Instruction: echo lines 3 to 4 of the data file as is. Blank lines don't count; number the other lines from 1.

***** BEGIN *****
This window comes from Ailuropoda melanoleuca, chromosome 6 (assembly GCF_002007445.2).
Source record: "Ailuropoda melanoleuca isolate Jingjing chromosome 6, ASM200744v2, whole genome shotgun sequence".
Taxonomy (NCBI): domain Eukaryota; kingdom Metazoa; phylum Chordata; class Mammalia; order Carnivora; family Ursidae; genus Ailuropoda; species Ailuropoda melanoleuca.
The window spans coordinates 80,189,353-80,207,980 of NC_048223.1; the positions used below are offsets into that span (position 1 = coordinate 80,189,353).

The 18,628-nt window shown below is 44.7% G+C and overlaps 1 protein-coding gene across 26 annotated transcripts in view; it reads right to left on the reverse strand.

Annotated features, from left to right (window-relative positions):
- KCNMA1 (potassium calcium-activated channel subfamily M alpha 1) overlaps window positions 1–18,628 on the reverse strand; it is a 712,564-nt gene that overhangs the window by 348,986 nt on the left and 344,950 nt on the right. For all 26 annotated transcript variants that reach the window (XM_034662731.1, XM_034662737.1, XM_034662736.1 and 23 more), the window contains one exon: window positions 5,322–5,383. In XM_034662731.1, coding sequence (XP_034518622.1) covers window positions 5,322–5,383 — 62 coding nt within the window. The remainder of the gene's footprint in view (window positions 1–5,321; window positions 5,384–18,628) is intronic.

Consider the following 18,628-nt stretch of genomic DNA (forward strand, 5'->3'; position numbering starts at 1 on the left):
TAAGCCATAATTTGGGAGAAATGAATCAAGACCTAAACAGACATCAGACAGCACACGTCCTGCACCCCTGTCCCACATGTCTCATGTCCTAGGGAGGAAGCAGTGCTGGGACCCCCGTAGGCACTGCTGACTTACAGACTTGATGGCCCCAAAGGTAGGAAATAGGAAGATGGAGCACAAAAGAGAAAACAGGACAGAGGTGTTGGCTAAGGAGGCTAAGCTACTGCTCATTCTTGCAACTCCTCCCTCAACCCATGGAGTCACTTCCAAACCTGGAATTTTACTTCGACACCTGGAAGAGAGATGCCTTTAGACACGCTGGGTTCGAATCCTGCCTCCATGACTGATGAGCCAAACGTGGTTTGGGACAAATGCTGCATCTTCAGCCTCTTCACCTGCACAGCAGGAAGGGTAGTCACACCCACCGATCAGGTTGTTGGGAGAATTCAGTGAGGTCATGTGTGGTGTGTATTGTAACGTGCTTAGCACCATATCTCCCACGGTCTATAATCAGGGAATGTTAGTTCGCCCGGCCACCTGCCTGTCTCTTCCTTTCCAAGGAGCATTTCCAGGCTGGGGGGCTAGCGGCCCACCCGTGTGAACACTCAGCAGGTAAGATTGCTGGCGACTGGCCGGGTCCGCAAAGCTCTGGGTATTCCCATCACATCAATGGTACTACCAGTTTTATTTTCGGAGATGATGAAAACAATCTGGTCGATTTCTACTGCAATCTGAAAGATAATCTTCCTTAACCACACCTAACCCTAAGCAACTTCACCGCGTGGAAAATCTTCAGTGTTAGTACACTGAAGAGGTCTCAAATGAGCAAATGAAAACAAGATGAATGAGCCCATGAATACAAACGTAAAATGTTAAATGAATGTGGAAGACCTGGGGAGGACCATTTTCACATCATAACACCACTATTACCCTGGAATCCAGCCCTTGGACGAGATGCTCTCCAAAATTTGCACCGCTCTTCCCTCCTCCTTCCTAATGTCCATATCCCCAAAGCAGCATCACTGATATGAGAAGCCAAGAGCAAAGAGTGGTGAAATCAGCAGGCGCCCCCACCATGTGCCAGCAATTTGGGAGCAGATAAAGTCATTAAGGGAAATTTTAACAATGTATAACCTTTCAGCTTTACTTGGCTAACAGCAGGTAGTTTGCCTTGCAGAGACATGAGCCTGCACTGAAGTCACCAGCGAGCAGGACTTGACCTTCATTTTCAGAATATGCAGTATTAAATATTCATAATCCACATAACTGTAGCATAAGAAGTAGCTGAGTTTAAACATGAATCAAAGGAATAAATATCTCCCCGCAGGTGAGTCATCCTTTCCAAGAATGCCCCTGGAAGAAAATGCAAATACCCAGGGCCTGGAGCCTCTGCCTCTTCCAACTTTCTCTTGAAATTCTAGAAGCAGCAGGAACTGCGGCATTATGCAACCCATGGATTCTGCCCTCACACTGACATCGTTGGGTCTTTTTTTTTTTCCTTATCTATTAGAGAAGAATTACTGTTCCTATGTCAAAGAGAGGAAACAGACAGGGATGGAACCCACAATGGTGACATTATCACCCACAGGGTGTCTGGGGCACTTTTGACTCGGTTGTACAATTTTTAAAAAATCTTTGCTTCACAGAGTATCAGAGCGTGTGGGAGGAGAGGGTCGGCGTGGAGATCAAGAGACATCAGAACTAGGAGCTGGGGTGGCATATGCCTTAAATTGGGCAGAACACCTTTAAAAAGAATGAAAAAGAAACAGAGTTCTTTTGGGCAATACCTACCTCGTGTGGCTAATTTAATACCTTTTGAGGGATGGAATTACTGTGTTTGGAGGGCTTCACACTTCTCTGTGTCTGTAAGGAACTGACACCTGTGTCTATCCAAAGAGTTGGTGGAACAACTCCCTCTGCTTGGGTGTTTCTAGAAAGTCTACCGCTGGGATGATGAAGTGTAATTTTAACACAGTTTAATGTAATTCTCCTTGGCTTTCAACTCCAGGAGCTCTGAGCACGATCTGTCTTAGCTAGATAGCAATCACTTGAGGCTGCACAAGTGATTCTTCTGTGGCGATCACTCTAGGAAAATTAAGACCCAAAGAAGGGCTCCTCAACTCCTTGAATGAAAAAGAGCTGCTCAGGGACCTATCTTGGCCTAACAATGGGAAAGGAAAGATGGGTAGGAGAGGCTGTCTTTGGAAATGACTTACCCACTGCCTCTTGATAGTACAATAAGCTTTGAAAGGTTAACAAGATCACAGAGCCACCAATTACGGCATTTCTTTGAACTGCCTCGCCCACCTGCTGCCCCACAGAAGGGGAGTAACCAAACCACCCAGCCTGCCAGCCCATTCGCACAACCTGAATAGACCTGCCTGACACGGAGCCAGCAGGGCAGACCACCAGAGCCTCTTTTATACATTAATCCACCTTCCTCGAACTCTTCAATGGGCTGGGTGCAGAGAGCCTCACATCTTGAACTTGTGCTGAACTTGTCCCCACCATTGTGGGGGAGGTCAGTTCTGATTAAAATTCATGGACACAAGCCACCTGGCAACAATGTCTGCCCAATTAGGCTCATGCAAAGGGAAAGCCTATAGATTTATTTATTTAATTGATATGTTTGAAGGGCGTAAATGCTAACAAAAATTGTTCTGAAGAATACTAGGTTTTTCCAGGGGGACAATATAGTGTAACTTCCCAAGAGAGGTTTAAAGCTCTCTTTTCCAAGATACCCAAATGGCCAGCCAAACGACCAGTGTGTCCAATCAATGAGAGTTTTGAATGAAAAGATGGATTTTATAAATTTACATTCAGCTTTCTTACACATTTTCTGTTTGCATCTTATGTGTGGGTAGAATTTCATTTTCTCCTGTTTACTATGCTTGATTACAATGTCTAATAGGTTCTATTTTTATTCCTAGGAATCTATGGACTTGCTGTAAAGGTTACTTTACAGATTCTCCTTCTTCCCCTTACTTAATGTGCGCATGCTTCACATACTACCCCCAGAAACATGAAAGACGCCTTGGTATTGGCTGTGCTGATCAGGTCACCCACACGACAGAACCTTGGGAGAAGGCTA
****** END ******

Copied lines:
Taxonomy (NCBI): domain Eukaryota; kingdom Metazoa; phylum Chordata; class Mammalia; order Carnivora; family Ursidae; genus Ailuropoda; species Ailuropoda melanoleuca.
The window spans coordinates 80,189,353-80,207,980 of NC_048223.1; the positions used below are offsets into that span (position 1 = coordinate 80,189,353).